A wife’s submission to her husband is a picture of Christ’s voluntary submission to the Father. The word “submit” here with regard to wives is different than the word “obey” that’s used for the children and bondservants. It implies a voluntary action. Children and servants must obey. A wife willingly, even delightfully, gives herself to her husband. (And as we saw in Eph 5, a husband should love his wife in such a way to make it a delight!). They are one flesh, imaging the union of Christ with his bride the Church in a unique way, unlike any other human relationship.
So I wanted to take a moment to talk a little bit about what submission is and what it isn’t. There is so much more I could say than what I have here, and I do know godly Christians who think of it differently. But I wanted to share with you ways I’ve seen it lived out by women who adorn the gospel.
When we think of submission, I think we can tend to think of it like, “my husband makes all the decisions and I just say ‘yes sir’”. That is not it. Wives are helpers fit for their husband using all their gifts and capabilities in making family decisions. Furthermore, husband and wife are one flesh, and this type of subservience essentially cuts her out of the one-flesh union.
A few years back, Dan was at a gathering of some very godly pastors, some of whom had been married a long time, and the question came up among the men, how often have you had to ask you wife to submit to a decision she didn’t agree with. They were issues like: he thought they should move but she didn’t want to, or she wanted to have another baby but he didn’t think it was the right time, things like that. The answers were: never, once or twice, etc. The point is that unity, not one person’s will, should be the norm in marriage.
Submission also doesn’t always mean the husband makes the final decision. I know there have been times in our marriage when my husband and I haven’t agreed and he’s said “I trust your wisdom in this area, let’s do what you think”.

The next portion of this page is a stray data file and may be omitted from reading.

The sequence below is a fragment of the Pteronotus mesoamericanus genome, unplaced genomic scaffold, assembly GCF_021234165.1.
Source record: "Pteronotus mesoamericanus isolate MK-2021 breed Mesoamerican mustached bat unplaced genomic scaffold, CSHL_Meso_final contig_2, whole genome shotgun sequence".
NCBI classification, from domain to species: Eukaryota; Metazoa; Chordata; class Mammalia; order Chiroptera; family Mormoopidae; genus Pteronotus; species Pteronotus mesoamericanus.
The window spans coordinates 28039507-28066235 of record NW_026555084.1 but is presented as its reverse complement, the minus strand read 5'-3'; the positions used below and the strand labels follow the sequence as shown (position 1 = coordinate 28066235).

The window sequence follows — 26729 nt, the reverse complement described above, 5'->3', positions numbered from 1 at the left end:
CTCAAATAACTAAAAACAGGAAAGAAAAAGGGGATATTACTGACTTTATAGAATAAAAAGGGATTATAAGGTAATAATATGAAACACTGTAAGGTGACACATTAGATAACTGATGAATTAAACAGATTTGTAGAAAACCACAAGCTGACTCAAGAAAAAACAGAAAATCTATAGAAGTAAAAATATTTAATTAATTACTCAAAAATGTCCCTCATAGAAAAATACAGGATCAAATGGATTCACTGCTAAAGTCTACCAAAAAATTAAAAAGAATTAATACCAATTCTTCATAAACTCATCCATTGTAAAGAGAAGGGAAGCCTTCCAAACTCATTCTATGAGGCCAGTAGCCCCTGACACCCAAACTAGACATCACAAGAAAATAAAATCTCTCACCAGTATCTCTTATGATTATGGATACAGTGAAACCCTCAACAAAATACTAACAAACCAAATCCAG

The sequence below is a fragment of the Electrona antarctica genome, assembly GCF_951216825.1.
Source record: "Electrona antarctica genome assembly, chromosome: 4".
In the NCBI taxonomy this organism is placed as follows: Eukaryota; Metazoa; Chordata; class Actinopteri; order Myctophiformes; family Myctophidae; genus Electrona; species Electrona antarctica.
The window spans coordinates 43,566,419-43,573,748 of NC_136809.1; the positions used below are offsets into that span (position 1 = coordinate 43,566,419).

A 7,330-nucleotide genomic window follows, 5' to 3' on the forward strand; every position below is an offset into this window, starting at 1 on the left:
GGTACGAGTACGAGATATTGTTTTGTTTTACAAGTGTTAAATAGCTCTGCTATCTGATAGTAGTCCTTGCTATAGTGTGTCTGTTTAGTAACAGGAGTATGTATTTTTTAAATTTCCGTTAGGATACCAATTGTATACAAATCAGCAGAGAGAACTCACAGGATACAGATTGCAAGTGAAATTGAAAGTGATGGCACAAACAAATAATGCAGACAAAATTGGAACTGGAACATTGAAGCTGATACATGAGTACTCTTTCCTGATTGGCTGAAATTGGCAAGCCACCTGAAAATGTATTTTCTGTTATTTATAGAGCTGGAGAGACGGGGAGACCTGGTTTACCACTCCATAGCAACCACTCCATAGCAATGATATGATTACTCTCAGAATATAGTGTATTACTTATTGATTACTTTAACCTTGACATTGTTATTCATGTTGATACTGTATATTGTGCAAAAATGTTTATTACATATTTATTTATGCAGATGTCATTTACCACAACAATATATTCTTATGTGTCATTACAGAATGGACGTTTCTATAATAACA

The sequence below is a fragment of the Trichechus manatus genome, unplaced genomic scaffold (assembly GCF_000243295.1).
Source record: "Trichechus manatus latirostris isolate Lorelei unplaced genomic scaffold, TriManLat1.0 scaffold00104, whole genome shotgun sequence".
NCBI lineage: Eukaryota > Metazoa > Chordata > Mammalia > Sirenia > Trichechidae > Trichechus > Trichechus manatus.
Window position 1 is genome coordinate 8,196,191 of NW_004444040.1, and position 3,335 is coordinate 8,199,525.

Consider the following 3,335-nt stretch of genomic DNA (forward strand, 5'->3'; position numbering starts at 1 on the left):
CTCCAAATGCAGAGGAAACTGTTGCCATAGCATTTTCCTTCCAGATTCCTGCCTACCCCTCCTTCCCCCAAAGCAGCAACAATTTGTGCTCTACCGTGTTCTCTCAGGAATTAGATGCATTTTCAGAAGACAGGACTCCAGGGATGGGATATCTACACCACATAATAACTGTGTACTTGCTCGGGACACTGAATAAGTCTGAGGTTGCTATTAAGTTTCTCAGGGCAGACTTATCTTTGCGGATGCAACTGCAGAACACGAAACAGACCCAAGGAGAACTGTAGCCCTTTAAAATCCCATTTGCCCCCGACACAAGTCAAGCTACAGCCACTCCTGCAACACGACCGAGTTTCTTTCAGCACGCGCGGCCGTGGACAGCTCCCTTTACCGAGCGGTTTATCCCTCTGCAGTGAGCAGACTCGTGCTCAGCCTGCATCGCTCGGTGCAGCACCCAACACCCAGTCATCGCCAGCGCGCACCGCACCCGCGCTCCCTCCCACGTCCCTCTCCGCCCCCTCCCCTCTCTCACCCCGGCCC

Submission is less about “making decisions” than it is about sharing a common vision. When I am one with Christ, I am about His work, His kingdom in a variety of direct and indirect ways. Our marriages are a picture of that. I am also one with my husband, so my orientation is toward helping him, fulfilling our vision. Submission is also about cooperation, respect, about a willingness to renounce my own will and desires for my another person’s. In the end, submission is not all that different than the sacrificial love a husband must display.
It differs slightly in that it’s the husband who is setting the vision for the family, who is leading and taking the initiative relationally and spiritually in the family. Submission means accepting and supporting that leadership.
Confession: I think one of the hardest aspects of submission for me is receiving my husband’s attempts to lead me relationally, to initiate some kind of intimacy, to draw me out. I can respond coldly to a hug because the kids have been touching me all day and I don’t want anyone else touching me. Maybe I don’t feel like answering his questions or participating in a conversation he wants to have at the moment. It would be submissive to ask respectfully if we can talk/hug/etc., another time, but my heart should respect that he is wanting to draw us together into our one flesh union and to support this godly pursuit.
I think this can be especially difficult for newly married people. Your husband doesn’t know you well yet, and maybe he isn’t very skilled at drawing you two together or finding a way to lead you together spiritually. Part of submission means helping him by sharing your perspective and giving him the kind of grace you’d like to receive.
With the way our husbands are called to sacrificially love and serve their wives, it should go without saying that there is no place for harshness, let alone abuse (physical, mental, emotional, sexual) in a marriage. Spouses are one flesh and no sane person would hurt his own body. The best way for a wife to help an abusing husband is for her to get help and put a stop to the abuse. If you or anyone you know is being abused, please talk to someone and get help – talk to an elder at your church or seek a trusted counselor who can help you.
This brings us to children and parents. Our children are learning from us what it looks like to obey the Lord. We don’t always understand God’s ways, but we obey. Same goes for the kiddos. I think it’s interesting that Paul highlights Fathers and their responsibility to their children. They must imitate their heavenly father who loves us, who disciplines us for our good and who doesn’t embitter or exasperate his children.
I’m not exactly sure what Paul had in mind when he talks of the kids losing heart or becoming discouraged, but I wonder if the danger is they stop obeying out of discouragement. I’m not exactly sure what Paul intends but the best way to get my kids discouraged is to give them commands primarily meant to serve me. Commands not intended for their good, but for my convenience.